How to Create a Drought-Tolerant Garden

 In today’s world, as many governing bodies are requiring that homes replace natural lawns with artificial turf, in an effort to save water: learning how to create a drought-tolerant garden may be more important than ever.  And a streamlined garden can still hold much appeal ~ with tall, native grasses to provide privacy & structure, & perennials like salvia to add a pop of color.  Here, I’ll provide a curated photo gallery & simple list of ideas to help make your own garden that much tougher & resilient.

How to Create a Drought-Tolerant Garden, Girl Who Gardens

Drought-tolerant gardens can still hold much visual interest, as shown in this Santa Barbara garden. Photo by Sunset Magazine.

The Top 4 Principles in a Low-Water Garden: 1) Reduce the amount of lawn & grass; 2) Add more perennials; 3) Install a drip-irrigation system; & 4) Use rock, flagstone, & other natural elements not only for beauty ~ but to reduce the number of areas that need to be watered.

Tiered Fountain

Garden Book

Karl Foerster

Simple Ways to “Toughen” Your Garden…

How to Create a Drought-Tolerant Garden, Girl Who Gardens

This Carmel home is a wonderful example of a drought-resistant garden: large flagstone pieces set the stage, & punctuate the surrounding landscape & outdoor seating area. Photo by Houzz.

  •  Consider Planting More Perennials than Annuals. Over time, perennials need less & less water, because their root systems grow so big & strong. Annuals, with their very shallow root systems, tend to need more water (& they also need to be re-planted the following year, which is a lot more work)! A primarily perennial garden (75%+) will pay dividends with your future water bills ~ as you’ll need to water the garden less & less over the years.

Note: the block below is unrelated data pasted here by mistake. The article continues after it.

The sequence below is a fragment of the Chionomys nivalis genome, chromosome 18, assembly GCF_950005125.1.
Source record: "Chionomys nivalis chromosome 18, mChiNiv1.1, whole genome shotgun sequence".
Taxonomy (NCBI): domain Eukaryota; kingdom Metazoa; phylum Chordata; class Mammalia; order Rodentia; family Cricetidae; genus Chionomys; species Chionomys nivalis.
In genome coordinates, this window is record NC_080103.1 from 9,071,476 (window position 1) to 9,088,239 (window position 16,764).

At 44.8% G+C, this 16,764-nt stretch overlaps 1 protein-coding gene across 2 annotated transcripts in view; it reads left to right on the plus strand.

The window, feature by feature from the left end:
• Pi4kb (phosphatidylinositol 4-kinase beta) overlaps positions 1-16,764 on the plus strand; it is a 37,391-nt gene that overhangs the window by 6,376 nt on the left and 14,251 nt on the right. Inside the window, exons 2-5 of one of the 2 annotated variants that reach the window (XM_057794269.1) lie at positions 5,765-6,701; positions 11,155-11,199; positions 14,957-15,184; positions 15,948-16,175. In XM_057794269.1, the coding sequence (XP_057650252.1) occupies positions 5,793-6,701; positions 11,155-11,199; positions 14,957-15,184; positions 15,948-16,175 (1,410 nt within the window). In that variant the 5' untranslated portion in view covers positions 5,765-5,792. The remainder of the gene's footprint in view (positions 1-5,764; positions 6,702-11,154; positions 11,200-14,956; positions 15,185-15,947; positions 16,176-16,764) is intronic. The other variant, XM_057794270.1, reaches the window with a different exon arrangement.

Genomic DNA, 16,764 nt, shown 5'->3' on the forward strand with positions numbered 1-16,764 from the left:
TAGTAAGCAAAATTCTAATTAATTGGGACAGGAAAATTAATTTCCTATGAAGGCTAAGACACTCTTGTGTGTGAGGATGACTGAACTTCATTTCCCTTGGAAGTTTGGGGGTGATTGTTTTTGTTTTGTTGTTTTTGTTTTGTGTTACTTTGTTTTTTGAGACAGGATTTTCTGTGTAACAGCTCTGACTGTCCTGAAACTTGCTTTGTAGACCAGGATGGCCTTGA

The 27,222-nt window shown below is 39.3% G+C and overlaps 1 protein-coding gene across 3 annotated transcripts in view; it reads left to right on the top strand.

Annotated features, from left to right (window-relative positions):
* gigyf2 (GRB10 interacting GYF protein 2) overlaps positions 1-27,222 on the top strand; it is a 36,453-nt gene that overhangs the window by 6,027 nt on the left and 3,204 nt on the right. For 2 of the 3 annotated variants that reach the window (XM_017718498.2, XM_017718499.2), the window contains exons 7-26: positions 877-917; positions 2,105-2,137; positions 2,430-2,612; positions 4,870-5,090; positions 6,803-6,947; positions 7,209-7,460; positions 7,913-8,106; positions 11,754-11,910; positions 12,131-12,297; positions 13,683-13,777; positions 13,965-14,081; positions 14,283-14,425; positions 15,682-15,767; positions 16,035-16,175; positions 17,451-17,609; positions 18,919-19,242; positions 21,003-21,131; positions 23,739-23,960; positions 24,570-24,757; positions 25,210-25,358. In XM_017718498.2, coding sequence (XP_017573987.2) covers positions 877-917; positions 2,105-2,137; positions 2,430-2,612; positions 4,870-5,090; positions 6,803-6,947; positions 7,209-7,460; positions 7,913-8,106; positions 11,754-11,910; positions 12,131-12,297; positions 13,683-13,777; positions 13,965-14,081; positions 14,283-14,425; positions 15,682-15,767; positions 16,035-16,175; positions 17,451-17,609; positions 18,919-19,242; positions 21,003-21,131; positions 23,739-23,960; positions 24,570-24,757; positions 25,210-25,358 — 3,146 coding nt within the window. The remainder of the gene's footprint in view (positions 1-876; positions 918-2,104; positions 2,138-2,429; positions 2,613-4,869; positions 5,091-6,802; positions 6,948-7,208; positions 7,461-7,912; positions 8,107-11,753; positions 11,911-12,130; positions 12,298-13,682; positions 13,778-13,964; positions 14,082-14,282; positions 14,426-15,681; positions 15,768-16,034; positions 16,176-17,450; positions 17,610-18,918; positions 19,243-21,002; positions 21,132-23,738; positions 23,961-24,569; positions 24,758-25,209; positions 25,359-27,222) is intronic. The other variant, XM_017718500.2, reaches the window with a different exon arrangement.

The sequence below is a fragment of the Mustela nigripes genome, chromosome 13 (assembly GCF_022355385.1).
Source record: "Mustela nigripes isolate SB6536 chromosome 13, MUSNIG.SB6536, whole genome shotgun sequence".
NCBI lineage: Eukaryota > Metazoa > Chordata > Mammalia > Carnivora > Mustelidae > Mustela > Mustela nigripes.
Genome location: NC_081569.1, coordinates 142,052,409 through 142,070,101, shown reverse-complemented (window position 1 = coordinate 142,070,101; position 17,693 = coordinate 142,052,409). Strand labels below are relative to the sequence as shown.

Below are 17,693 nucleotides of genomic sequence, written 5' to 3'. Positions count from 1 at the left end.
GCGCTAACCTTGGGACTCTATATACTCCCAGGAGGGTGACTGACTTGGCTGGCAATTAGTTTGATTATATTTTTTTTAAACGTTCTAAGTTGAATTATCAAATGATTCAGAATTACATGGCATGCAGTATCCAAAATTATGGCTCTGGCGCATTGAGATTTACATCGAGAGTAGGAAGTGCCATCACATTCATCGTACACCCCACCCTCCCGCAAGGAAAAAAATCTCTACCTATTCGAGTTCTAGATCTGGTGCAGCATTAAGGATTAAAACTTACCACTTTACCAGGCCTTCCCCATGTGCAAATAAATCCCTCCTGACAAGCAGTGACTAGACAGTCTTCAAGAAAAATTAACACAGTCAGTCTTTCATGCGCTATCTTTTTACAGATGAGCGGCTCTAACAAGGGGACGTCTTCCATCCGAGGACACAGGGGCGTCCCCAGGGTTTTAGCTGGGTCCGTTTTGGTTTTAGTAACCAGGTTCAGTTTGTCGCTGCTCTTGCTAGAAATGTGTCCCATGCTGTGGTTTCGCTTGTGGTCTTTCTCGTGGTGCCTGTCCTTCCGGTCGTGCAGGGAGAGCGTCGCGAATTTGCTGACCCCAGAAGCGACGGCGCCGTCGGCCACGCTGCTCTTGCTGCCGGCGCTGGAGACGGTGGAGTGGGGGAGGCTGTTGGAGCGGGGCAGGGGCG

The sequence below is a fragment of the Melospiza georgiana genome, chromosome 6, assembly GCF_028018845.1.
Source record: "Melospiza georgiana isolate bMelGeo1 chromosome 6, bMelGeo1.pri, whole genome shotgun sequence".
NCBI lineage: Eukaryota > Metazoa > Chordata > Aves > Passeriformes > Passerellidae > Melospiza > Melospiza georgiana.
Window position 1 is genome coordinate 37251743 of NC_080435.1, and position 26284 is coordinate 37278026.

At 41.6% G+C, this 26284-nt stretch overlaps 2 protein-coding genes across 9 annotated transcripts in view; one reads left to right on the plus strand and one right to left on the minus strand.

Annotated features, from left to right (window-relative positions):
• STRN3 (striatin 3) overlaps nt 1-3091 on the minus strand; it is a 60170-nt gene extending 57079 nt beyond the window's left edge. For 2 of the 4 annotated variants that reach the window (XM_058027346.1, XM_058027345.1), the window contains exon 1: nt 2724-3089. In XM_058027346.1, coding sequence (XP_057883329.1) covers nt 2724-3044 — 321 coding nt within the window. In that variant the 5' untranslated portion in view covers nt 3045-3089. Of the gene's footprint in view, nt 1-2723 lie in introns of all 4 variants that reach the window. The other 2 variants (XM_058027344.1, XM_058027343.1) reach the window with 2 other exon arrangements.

• Choose 4-5 Drought-Tolerant Plants & Trees to Repeat throughout Your Landscape. Repetition is often thought of as a French country garden principle: but it works well in drought-tolerant landscapes too. Take between 3-6 plants, & plant them in repeating patterns throughout your yard (i.e. plant 2 tall native grasses next to a lower, mounding shrub in front). Choose plants by asking your gardener which are most drought-tolerant in your area, or ask a local nursery. Or simply walk around your neighborhood & get inspired by seeing what does well, right around you. If your neighborhood doesn’t have many exciting gardens: take a walk around a high-end community in your town ~ these homes often employ drought-tolerant, easy-to-grow plants in attractive layouts.
  • Have a Drip Irrigation System Installed ~ if you don’t already. They use much less water than sprinklers, & are actually a much more efficient way of watering plants & trees, as the “drip” is placed right at the plant’s base/root. 
  • Consider Replacing Traditional Lawn with Artifical Turf.  This option won’t work for everyone, as some people just don’t like artificial grass. However, for many: artificial grass is totally worth it ~ especially if you have pets (who pee on your lawn). Again, many HOA’s & governments are requiring artificial turf, which I think is a big ask due to its high cost: but it does save water. I also love that it provides a perennially-green foreground for my English cottage garden ~ & lets me spend more time with my flowers.
  • Consider Adding Permanent Elements that are NOT Flowers or Grass: What I mean by this is, you can also replace tired lawns with a beautiful fountain surrounded by rocks; or create a large flagstone seating area; use arbors & other permanent features to create interest & height in your garden, without necessarily planting greenery. All kinds of rocks & rock elements are also wonderful ways to minimize plantings, create pathways, & really highlight the areas you do choose to plant. All kinds of rock: from small pea gravel, to large drain rock (which many use to create French drain systems), & even massive boulders ~ all help create structure & interest in a xeriscape garden.